Andrea Levy, author of Small Island, dies from cancer aged 62

Novelist wrote series of books about the experience of Jamaican British people

Andrea Levy: the writer’s father arrived in the UK on the Empire Windrush. Photograph: Rune Hellestad/Corbis via Getty

Andrea Levy: the writer’s father arrived in the UK on the Empire Windrush. Photograph: Rune Hellestad/Corbis via Getty

 

Andrea Levy, author of Small Island and a string of other books about the experience of Jamaican British people, has died, aged 62, from cancer.

Small Island, which was published in 2004, was her fourth novel, and it sent her into the literary big league, winning the Orange prize, the Whitbread book of the year and the Commonwealth Writers’ award, selling more than a million copies around the world and inspiring a BBC adaptation.

Levy was born in London in 1956. Her parents were part of the immigration boom that shaped Britain after the second World War. Her father arrived on the Empire Windrush in 1948; her mother followed shortly afterwards. Levy grew up on a council estate in north London.

I hated myself. I was ashamed of my family, and embarrassed that they came from the Caribbean. In my effort to be as British as I could I was completely indifferent to Jamaica

The racism she encountered as a child was “rarely violent, or extreme,” she said, but it had a marked effect. “I hated myself,” she said. “I was ashamed of my family, and embarrassed that they came from the Caribbean. In my effort to be as British as I could I was completely indifferent to Jamaica.”

Levy worked for a time as a designer, dresser and receptionist. Then, at the age of 26, on a racial-awareness session with colleagues at a sex-education project, she had a “rude awakening”.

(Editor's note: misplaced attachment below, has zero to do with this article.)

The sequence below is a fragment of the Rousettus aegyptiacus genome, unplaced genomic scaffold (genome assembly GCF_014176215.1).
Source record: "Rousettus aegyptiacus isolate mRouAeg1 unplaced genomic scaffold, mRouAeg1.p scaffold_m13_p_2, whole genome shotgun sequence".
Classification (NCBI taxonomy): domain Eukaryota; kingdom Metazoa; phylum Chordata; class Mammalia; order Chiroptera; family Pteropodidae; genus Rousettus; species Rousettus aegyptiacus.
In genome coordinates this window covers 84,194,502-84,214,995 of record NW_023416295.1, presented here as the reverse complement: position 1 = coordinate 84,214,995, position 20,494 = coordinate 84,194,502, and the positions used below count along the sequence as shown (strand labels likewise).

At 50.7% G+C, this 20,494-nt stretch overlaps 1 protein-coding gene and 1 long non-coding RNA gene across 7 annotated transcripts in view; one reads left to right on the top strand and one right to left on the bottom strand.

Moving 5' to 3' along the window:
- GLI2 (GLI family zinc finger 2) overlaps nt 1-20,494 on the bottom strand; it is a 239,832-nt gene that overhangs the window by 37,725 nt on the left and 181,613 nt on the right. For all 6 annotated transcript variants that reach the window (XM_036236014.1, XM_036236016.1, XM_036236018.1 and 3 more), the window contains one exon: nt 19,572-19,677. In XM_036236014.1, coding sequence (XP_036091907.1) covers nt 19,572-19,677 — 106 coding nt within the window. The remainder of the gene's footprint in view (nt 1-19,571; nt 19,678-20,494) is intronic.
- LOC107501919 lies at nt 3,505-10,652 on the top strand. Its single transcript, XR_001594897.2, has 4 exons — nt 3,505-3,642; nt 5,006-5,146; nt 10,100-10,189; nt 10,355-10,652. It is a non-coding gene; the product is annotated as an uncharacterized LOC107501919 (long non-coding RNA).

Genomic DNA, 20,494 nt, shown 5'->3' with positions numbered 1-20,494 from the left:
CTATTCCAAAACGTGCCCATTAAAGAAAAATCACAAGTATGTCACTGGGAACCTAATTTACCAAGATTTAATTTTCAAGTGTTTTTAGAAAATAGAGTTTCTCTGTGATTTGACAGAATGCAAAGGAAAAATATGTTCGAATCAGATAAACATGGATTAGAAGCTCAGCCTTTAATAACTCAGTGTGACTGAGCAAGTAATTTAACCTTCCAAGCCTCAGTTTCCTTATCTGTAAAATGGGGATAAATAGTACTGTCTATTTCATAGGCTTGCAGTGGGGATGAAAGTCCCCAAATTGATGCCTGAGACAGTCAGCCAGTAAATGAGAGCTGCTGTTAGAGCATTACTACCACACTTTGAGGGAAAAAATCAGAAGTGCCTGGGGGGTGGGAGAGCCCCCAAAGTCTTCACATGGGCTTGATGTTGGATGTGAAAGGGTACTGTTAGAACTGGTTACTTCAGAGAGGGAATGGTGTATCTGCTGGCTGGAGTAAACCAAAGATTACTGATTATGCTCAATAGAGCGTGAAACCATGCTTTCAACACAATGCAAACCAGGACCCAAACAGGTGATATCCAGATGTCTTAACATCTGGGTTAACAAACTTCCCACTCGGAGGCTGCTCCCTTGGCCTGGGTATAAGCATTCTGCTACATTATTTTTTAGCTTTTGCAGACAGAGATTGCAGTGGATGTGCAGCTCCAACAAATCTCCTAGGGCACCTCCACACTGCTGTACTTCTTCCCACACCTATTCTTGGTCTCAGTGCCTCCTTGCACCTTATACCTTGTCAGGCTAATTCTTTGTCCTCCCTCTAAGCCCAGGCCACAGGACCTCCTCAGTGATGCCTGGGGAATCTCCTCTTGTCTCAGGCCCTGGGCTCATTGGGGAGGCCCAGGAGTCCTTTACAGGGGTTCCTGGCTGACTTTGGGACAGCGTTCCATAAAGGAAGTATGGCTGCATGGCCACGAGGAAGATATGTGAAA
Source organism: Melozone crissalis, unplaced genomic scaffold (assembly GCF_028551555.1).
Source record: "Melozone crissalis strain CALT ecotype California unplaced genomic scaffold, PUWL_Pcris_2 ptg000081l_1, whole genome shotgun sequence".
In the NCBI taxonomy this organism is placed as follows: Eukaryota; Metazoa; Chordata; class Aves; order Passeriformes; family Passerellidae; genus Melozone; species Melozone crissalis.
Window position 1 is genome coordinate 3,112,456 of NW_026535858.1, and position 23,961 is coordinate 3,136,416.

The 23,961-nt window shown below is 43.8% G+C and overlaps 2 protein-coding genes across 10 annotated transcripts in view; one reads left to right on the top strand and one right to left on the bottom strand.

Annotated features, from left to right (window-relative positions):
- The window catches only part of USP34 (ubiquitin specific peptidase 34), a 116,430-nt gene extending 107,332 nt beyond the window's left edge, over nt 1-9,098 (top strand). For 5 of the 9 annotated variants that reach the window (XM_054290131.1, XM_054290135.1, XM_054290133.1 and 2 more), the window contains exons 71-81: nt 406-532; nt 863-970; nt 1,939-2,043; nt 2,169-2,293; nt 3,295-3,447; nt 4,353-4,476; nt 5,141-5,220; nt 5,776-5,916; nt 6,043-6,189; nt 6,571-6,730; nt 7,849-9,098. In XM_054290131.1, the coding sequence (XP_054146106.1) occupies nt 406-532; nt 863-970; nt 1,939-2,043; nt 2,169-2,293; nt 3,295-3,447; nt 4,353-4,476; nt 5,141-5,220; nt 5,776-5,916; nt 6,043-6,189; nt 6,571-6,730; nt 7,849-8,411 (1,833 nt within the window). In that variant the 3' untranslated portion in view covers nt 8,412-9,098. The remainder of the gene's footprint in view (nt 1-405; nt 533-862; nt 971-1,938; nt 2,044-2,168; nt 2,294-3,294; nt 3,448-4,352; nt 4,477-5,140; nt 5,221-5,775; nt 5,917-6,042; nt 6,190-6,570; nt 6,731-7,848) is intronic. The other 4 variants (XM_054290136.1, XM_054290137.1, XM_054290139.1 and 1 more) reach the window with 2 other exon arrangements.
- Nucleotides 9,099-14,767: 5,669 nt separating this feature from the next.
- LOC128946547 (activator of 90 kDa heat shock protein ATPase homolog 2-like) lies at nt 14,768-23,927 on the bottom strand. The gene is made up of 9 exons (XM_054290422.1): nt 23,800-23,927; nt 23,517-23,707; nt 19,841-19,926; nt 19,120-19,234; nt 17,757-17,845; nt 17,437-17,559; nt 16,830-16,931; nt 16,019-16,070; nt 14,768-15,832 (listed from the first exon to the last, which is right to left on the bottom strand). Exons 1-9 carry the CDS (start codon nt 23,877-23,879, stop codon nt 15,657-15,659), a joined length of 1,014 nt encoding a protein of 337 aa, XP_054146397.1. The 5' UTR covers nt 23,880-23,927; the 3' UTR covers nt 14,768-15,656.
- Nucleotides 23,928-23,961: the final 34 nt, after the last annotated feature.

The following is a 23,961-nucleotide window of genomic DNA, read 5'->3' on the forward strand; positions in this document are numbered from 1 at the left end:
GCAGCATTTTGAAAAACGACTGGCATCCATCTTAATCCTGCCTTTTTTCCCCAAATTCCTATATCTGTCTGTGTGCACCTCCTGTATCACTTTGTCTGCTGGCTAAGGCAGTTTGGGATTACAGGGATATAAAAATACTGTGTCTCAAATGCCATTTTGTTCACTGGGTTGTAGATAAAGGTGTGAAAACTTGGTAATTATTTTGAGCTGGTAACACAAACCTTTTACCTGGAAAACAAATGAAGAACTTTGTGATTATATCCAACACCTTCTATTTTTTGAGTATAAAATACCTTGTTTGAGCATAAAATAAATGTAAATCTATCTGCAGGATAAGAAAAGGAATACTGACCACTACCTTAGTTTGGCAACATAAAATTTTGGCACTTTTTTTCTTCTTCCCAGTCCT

“We were asked to split into two groups, black and white,” Levy wrote. “I walked over to the white side of the room. It was, ironically, where I felt most at home – all my friends, my boyfriend, my flatmates, were white. But my fellow workers had other ideas and I found myself being beckoned over by people on the black side. With some hesitation I crossed the floor.”

As a woman “scared” to call herself black, the experience shocked her enough to send her to bed for a week. But a writing course she had begun part time rescued her, sending her back to explore the shame and denial of her childhood and rediscover her Caribbean roots.

It took her 12 years to turn this change in perspective into fiction, with the publication in 1994 of her first novel, Every Light in the House Burnin’. In it, a young black woman returns to help with her father’s cancer, and looks back on her childhood on a council estate and her parents’ journey from Jamaica to London.

Levy began to reach ever further beyond her experience. Judging the Orange prize in 1997 helped her see “what fiction was for”. “I had to read books that I wouldn’t have necessarily read,” she said. “I had to read them well and I had to read them in a short space of time. Back to back. Annie Proulx and Margaret Atwood and Beryl Bainbridge and Anne Michaels – boom, boom, boom. And I started to realise what fiction could be. And I thought, wow! You can be ambitious, you can take on the world – you really can.”

My ancestors, through their forced labour and their enterprise, contributed greatly to the development of Britain

Her next novel was drawn on her largest canvas yet. Small Island follows four narrators, in England and Jamaica, before and after the second World War, contrasting the experiences of Gilbert, a Jamaican RAF pilot, and his wife, Hortense, with those of their English landlady, Queenie, and her husband, Bernard.

Levy wrote about early-19th-century Jamaica for her final novel, The Long Song, about the everyday realities of life on a slave plantation. When she began writing she had planned to cover a much broader sweep of history, but “you can’t avoid slavery”, she said. “You have to go to that place. You keep banging into it.”

In 2014 Levy explained her fascination with the “forgotten history” of the British Caribbean. “Britain made the Caribbean that my parents came from,” she said. “It provided the people – black and white – who make up my ancestry. In return my ancestors, through their forced labour and their enterprise, contributed greatly to the development of this country. My heritage is Britain’s story too.” – Guardian, agencies